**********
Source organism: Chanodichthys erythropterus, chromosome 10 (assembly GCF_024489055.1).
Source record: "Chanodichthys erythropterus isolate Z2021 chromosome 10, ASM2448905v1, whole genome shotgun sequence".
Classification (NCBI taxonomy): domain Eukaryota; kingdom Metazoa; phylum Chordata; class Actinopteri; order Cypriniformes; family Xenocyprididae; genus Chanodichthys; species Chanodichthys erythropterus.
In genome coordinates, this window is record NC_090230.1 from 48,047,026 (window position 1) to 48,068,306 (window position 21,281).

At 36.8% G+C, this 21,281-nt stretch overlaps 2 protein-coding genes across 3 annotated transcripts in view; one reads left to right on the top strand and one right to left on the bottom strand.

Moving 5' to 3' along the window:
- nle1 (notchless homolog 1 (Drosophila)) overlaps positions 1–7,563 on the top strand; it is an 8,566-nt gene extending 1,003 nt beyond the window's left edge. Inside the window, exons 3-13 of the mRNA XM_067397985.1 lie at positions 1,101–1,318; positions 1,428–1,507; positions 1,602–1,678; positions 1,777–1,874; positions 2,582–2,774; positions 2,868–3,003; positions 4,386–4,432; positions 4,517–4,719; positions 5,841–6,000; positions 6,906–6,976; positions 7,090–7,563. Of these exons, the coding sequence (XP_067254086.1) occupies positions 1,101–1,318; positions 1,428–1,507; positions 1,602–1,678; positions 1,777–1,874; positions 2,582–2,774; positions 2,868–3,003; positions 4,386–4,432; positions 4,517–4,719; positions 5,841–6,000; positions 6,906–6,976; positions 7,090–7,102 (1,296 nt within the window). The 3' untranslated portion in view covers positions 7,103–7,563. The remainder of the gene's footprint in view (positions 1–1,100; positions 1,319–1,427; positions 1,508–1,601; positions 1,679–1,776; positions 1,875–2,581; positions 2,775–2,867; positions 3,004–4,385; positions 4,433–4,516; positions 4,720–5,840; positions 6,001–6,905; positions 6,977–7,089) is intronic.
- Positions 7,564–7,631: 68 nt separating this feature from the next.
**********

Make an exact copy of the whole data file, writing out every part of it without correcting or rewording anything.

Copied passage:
Source organism: Chanodichthys erythropterus, chromosome 10 (assembly GCF_024489055.1).
Source record: "Chanodichthys erythropterus isolate Z2021 chromosome 10, ASM2448905v1, whole genome shotgun sequence".
Classification (NCBI taxonomy): domain Eukaryota; kingdom Metazoa; phylum Chordata; class Actinopteri; order Cypriniformes; family Xenocyprididae; genus Chanodichthys; species Chanodichthys erythropterus.
In genome coordinates, this window is record NC_090230.1 from 48,047,026 (window position 1) to 48,068,306 (window position 21,281).

At 36.8% G+C, this 21,281-nt stretch overlaps 2 protein-coding genes across 3 annotated transcripts in view; one reads left to right on the top strand and one right to left on the bottom strand.

Moving 5' to 3' along the window:
- nle1 (notchless homolog 1 (Drosophila)) overlaps positions 1–7,563 on the top strand; it is an 8,566-nt gene extending 1,003 nt beyond the window's left edge. Inside the window, exons 3-13 of the mRNA XM_067397985.1 lie at positions 1,101–1,318; positions 1,428–1,507; positions 1,602–1,678; positions 1,777–1,874; positions 2,582–2,774; positions 2,868–3,003; positions 4,386–4,432; positions 4,517–4,719; positions 5,841–6,000; positions 6,906–6,976; positions 7,090–7,563. Of these exons, the coding sequence (XP_067254086.1) occupies positions 1,101–1,318; positions 1,428–1,507; positions 1,602–1,678; positions 1,777–1,874; positions 2,582–2,774; positions 2,868–3,003; positions 4,386–4,432; positions 4,517–4,719; positions 5,841–6,000; positions 6,906–6,976; positions 7,090–7,102 (1,296 nt within the window). The 3' untranslated portion in view covers positions 7,103–7,563. The remainder of the gene's footprint in view (positions 1–1,100; positions 1,319–1,427; positions 1,508–1,601; positions 1,679–1,776; positions 1,875–2,581; positions 2,775–2,867; positions 3,004–4,385; positions 4,433–4,516; positions 4,720–5,840; positions 6,001–6,905; positions 6,977–7,089) is intronic.
- Positions 7,564–7,631: 68 nt separating this feature from the next.